My mom is a telecommunications engineer. Growing up, though I didn't quite understand what she did for work, I do remember the passion she had for her job was infectious. She was on call during the whole Y2K scare, and carried a beeper with her all night. I remember thinking that no matter what happened as computers made the jump from 99 to 00, my mom would be able to fix it!
What I love about science now is, I think, what made my mom so passionate about her work back then. On a daily basis, working with others to solve problems and knowing that the solutions to those problems could contribute to a better quality of life. As a chemical engineer, I am excited by building nanoscale tools that enable us to study living systems.
What’s one of your most memorable academic or career moments?
My sister got her PhD from UC Berkeley Chemical Engineering (the department in which I'm now a faculty member). We overlapped for a few months when I began my professorship, and as she completed her PhD. Her advisor was out of town during that year's graduation ceremony, so I had the privilege of hooding my sister as she graduated with her PhD from our program. My sister went on to join our department as a course lecturer following her graduation, and we co-taught a Unit Operations course: we had a great time being co-instructors, though it was a bit confusing to have two Prof. Landrys on the syllabus!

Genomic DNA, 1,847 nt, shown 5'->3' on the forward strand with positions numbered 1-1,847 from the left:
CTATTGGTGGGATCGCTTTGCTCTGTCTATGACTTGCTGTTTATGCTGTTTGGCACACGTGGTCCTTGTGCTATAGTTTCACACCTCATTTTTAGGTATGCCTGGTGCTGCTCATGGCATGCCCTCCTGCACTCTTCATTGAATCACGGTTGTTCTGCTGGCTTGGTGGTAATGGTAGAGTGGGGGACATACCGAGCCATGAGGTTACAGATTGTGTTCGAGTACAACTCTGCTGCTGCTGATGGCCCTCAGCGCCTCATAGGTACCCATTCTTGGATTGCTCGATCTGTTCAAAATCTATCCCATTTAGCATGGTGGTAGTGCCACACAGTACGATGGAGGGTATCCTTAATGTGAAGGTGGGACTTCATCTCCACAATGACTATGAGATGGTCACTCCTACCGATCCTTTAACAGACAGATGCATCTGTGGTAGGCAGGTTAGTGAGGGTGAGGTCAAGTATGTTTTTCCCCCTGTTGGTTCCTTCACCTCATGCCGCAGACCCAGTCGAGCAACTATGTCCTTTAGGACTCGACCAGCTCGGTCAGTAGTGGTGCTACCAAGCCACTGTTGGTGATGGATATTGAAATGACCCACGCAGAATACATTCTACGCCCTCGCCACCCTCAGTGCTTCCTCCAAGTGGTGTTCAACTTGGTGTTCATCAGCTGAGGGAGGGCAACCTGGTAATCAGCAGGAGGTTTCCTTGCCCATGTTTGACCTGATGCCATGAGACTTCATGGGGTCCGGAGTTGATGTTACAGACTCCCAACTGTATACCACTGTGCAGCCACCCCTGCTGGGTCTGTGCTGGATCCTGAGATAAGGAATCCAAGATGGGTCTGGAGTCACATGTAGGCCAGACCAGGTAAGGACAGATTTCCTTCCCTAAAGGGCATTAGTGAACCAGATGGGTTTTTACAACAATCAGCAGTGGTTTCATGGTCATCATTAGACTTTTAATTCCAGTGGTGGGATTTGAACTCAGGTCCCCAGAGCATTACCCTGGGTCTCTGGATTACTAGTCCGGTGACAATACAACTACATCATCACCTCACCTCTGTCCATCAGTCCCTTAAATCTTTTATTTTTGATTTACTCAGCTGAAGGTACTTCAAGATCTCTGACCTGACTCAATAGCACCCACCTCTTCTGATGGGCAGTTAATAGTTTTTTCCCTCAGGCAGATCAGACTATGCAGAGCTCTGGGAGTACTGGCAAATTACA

Do you come from an academic family?
Until I went to college, I did not know anyone with a PhD nor did I understand what career paths were available to PhDs. My decision to go to graduate school stemmed from a curiosity to 'learn more' than what I'd been exposed to in my undergraduate classes and a curiosity about research. My senior year of college, I participated in a workshop hosted at UIUC for underrepresented undergraduate students, through which I applied for admissions to the UIUC college of chemistry. I was very surprised when I was accepted to graduate school!
What changes could help increase the representation of women in science?
To increase representation of women and other underrepresented populations in science, I think we need to confront the biases that we all harbor. Science is difficult enough without the systemic barriers and implicit biases that hinder the progress of underrepresented populations. Moreover, by advertently or inadvertently dis-incentivizing equitable access to STEM, we're also hurting ourselves as a scientific community. Answers to some of science's most pressing and challenging problems will require multiple approaches, and the best way to incorporate multiple approaches to addressing scientific problems is to build teams that have multiple viewpoints.